A summary of 10 of the major health coverage and financing provisions of the current Build Back Better Act, with discussion of the potential implications for people and the federal budget.
Amid heightened public concern, the cost of prescription drugs is a focus of attention by the Biden administration and lawmakers in Congress and state capitals. Proposed actions range from allowing Medicare to negotiate the prices of certain drugs to limiting some drug price increases to inflation and capping out of pocket costs for Medicare beneficiaries in Part D, among other initiatives. See KFF’s research, analysis and public opinion data, as well as Kaiser Health News’ journalism, related to prescription drugs and their costs.
Featured Prescription Drugs Resources
This analysis of insurance claims data finds that Congressional proposals to set a $35 per month cap on what people pay out of pocket for insulin would provide financial relief to at least 1 out of 5 insulin users with different types of private health insurance.
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Related Prescription Drugs Resources
- Public Opinion on Prescription Drugs and Their Prices
- Insulin Costs and Coverage in Medicare Part D
- Prices Increased Faster Than Inflation for Half of all Drugs Covered by Medicare in 2020
- Dec. 8 Event: Unpacking the Prescription Drug Provisions of the Build Back Better Act
- The Public Weighs In On Medicare Drug Negotiations
- Potential Savings for Medicare Part D Enrollees Under Proposals to Add a Hard Cap on Out-of-Pocket Spending
- Medicare Part B Drugs: Cost Implications for Beneficiaries in Traditional Medicare and Medicare Advantage
- 10 FAQs on Prescription Drug Importation
- Medicaid Outpatient Prescription Drug Trends During the COVID-19 Pandemic
- Prescription Drug Rebates, Explained
- Who is most likely to have high prescription drug costs?
- Latest News on Prescription Drugs from Kaiser Health News
This chart collection examines what we know about prescription drug spending and use in the U.S. and comparably large and wealthy countries, using data from the Organization for Economic Cooperation and Development (OECD).
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The Build Back Better Act includes several provisions that would lower prescription drug costs for people with Medicare and private insurance and reduce drug spending by the federal government and private payers. This brief summarizes these provisions and discusses the expected effects on people, program spending, and drug prices and innovation.
The Kaiser Family Foundation and the Health Research and Educational Trust have conducted this annual survey since 1999. The archives of the Employer Health Benefits Survey include these surveys and a small business supplement of the 1998 survey conducted by the Foundation. The survey was previously conducted by KPMG from…
This annual survey of employers provides a detailed look at trends in employer-sponsored health coverage, including premiums, worker contributions, cost-sharing provisions, offer rates, and more. This year’s report also looks at how employers changed their mental health, telemedicine and other benefits in response to the COVID-19 pandemic.
A Record 3,834 Medicare Advantage Plans Will be Available in 2022, Up 8 Percent From 2021, While the Number of Medicare Part D Stand-Alone Plans is Decreasing Mainly Due to Firm Consolidations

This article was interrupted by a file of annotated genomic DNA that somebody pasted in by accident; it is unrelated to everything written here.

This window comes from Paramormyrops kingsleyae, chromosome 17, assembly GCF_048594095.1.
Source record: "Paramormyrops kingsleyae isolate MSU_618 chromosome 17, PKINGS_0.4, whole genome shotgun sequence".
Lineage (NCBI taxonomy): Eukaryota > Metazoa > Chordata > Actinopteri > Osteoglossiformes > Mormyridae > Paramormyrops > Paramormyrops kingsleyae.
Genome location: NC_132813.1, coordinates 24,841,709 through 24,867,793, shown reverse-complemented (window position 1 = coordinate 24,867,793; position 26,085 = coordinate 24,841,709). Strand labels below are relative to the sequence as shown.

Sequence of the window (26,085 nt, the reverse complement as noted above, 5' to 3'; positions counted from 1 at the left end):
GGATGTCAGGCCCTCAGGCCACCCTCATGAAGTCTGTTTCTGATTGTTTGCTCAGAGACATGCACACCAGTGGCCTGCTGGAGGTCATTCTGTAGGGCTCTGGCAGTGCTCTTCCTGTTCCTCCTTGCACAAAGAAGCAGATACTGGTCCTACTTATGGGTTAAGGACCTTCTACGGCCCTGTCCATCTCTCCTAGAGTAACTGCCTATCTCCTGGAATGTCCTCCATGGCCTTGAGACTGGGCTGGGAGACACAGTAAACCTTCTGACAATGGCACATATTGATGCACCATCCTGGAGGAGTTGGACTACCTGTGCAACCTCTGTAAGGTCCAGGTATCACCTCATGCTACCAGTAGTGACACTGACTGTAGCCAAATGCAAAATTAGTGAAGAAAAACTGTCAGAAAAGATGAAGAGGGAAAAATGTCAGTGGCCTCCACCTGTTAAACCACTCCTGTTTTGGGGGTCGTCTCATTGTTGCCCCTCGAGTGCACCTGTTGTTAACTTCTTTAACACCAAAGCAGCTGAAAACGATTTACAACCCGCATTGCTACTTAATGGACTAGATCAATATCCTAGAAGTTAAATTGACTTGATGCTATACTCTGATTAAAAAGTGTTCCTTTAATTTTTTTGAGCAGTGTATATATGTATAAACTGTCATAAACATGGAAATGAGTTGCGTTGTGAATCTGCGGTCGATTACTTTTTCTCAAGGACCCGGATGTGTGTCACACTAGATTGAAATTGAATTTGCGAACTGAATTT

A record 3,834 Medicare Advantage plans will be available across the country as alternatives to traditional Medicare for 2022, a new KFF analysis finds. That’s an increase of 8 percent from 2021, and the largest number of plans available in more than a decade. At the same time, the number…
This issue brief provides an overview of the Medicare Part D prescription drug benefit market for 2022, with a primary focus on stand-alone drug plans. It includes national and state-level data on plan availability, premiums, benefit design, cost sharing, information about premium-free plans for low-income beneficiaries, and information about the national Part D drug plans available in 2022.
This data note from the latest KFF Health Tracking Poll explores the public’s views on Medicare drug price negotiation, including how arguments on both sides impact support and opposition; confidence in leaders to do the right thing on drug pricing; and experiences with prescription drug costs.
Large Majorities Across Parties Favor Allowing the Federal Government to Negotiate Drug Prices, Even After Hearing Common Arguments About It
Most of the Public Lacks Confidence that President Biden, Congressional Democrats or Republicans Will Do the Right Thing on Drug Prices Allowing the federal government to negotiate with drug companies to lower drug prices for Medicare beneficiaries and people enrolled in private plans – a key cost-saving proposal in the…
This policy watch evaluates the pharmaceutical industry’s claims that allowing the federal government to negotiate drug prices would restrict access to medications in Medicare. It explains what the current proposal to allow drug price negotiation would and wouldn’t do.
Potential Savings for Medicare Part D Enrollees Under Proposals to Add a Hard Cap on Out-of-Pocket Spending
Medicare Part D, the outpatient prescription drug benefit for Medicare beneficiaries, provides coverage above a catastrophic threshold for high out-of-pocket drug costs, but there is no cap on total out-of-pocket drug costs that beneficiaries pay each year. Recent legislative proposals would add a cap on out-of-pocket spending under Part D. This analysis focuses on the potential impact of different out-of-pocket spending caps in terms of how many beneficiaries would be affected and how much they could save.